Technology Life Cycles for Good
The pursuit of convenience, entertainment and utility has become a daily routine for many consumers, and this includes our appetite for electronic gadgets and devices that are almost prosthetic, intellectually and physically. There is no doubt that our desire for the latest electrical and electronic products translates into significant practical benefit and expediency, but this same desire also results in various environmental issues and impacts that we need to acknowledge, understand and address.
Most importantly we need to stay focused on technology for good and how we can produce and consume electronics in a way that designs out waste, pollution and other socio-environmental impacts from the outset.
While e-waste or ‘WEEE’ often dominates discussion about sustainable electronics, we also need to recognise the energy consumption and emissions associated with powering billions of devices around the world, from smartphones and domestic appliances through to server farms and Internet of Things devices. Not to mention the use of conflict minerals and non-renewable materials often used in the production of electronics.
The electronics industries have done much in recent decades to minimise and ameliorate certain impacts and in some cases, the greening of IT products has achieved noteworthy gains, but the evidence indicates that most strategies are inadequate to deal with the overall level of consumption. As the fastest growing waste stream globally, e-waste recycling is proving an incomplete solution.
The need to think holistically about how to deal with waste avoidance through alternative business models is proving essential. Efforts to design for maximum energy efficiency must also continue.
“Australians are the fourth highest generators of e-waste per capita in the world generating just over 23.6 kg per inhabitant or 574,000 tonnes per annum. We are also great hoarders of e-waste with more than 25 million mobile phones lying idle in homes.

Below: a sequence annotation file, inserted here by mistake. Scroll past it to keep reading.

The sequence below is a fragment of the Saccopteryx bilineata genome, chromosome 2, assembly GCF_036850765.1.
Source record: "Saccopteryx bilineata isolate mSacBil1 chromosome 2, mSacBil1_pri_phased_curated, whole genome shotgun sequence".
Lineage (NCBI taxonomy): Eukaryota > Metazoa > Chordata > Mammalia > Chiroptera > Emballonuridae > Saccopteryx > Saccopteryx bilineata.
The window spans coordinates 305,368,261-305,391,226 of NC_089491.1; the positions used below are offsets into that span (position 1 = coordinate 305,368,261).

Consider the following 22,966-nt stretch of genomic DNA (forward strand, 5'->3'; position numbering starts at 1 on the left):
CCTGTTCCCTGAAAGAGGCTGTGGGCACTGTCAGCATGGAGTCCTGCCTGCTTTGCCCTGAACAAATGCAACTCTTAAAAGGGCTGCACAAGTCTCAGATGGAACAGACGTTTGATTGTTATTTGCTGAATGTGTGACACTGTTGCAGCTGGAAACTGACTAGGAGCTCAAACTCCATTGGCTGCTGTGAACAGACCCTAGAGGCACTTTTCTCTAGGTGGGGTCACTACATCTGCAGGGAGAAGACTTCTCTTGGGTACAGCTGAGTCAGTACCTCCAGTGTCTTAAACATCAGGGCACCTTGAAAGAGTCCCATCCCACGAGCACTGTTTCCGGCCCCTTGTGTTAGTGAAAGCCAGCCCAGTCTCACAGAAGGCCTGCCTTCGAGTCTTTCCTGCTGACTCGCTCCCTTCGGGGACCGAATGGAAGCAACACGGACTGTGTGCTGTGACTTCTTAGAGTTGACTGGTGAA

On average we import around 100,000 tonnes of televisions, computers, printers and computer accessories a year. That is about 35 million pieces of electronic equipment per annum. Plus, we also import at least 9.3 million new mobile phones each year.”
The global figures are equally voluminous, with the most recent figures claiming the world generated 44.7 million metric tonnes (Mt) of e-waste in a year with only 20 percent being correctly and safely recycled.
So it becomes obvious that electronics sustainability is a hot spot for increased action and innovation, including how devices are developed to better address circular economy principles. Many brands and OEMs design their products from a life-cycle perspective striving to embed measurable environmental performance into their products. Most however are compliance-oriented adopting minimum requirements to enter markets and drives sales.
Not unlike the growing consumer momentum opposed to plastics pollution or the need for action on climate change, the electronics industries are also being scrutinised with a view to their credentials. The continual flurry of media stories about smart phones ‘poisoning’ the planet, or the future flood of obsolete solar panels and e-vehicle batteries, provides a clear indication that business-as-usual approaches aren’t getting the job done, even when exemplary brands are creating the greenest of phones, appliances and batteries.